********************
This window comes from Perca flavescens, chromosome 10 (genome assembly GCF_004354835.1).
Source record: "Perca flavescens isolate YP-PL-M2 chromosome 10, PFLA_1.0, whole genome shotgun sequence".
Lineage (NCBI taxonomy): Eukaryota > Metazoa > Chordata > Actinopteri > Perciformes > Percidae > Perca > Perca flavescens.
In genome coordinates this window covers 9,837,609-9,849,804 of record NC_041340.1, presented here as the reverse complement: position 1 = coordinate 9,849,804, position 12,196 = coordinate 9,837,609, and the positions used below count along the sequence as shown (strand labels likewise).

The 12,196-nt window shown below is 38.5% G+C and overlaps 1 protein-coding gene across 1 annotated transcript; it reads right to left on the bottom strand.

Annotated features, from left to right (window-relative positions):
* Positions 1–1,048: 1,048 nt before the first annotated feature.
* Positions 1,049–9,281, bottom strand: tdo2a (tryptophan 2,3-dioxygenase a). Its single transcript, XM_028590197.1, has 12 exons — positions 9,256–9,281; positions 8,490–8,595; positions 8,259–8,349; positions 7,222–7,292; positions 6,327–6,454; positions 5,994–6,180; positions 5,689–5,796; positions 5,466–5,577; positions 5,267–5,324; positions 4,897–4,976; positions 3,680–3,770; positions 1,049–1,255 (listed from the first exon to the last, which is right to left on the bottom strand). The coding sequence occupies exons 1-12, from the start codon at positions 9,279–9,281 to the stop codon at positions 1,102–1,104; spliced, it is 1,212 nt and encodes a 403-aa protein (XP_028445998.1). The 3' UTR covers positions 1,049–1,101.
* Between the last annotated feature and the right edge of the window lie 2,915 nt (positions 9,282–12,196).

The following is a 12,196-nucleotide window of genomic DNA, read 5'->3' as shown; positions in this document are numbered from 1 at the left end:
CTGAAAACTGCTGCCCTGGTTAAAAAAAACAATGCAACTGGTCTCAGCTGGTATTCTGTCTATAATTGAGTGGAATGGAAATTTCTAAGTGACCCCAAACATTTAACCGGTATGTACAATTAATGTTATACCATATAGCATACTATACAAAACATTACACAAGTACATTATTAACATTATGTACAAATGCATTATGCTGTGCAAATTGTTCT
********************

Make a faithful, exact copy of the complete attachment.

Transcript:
This window comes from Perca flavescens, chromosome 10 (genome assembly GCF_004354835.1).
Source record: "Perca flavescens isolate YP-PL-M2 chromosome 10, PFLA_1.0, whole genome shotgun sequence".
Lineage (NCBI taxonomy): Eukaryota > Metazoa > Chordata > Actinopteri > Perciformes > Percidae > Perca > Perca flavescens.
In genome coordinates this window covers 9,837,609-9,849,804 of record NC_041340.1, presented here as the reverse complement: position 1 = coordinate 9,849,804, position 12,196 = coordinate 9,837,609, and the positions used below count along the sequence as shown (strand labels likewise).

The 12,196-nt window shown below is 38.5% G+C and overlaps 1 protein-coding gene across 1 annotated transcript; it reads right to left on the bottom strand.

Annotated features, from left to right (window-relative positions):
* Positions 1–1,048: 1,048 nt before the first annotated feature.
* Positions 1,049–9,281, bottom strand: tdo2a (tryptophan 2,3-dioxygenase a). Its single transcript, XM_028590197.1, has 12 exons — positions 9,256–9,281; positions 8,490–8,595; positions 8,259–8,349; positions 7,222–7,292; positions 6,327–6,454; positions 5,994–6,180; positions 5,689–5,796; positions 5,466–5,577; positions 5,267–5,324; positions 4,897–4,976; positions 3,680–3,770; positions 1,049–1,255 (listed from the first exon to the last, which is right to left on the bottom strand). The coding sequence occupies exons 1-12, from the start codon at positions 9,279–9,281 to the stop codon at positions 1,102–1,104; spliced, it is 1,212 nt and encodes a 403-aa protein (XP_028445998.1). The 3' UTR covers positions 1,049–1,101.
* Between the last annotated feature and the right edge of the window lie 2,915 nt (positions 9,282–12,196).

The following is a 12,196-nucleotide window of genomic DNA, read 5'->3' as shown; positions in this document are numbered from 1 at the left end:
CTGAAAACTGCTGCCCTGGTTAAAAAAAACAATGCAACTGGTCTCAGCTGGTATTCTGTCTATAATTGAGTGGAATGGAAATTTCTAAGTGACCCCAAACATTTAACCGGTATGTACAATTAATGTTATACCATATAGCATACTATACAAAACATTACACAAGTACATTATTAACATTATGTACAAATGCATTATGCTGTGCAAATTGTTCT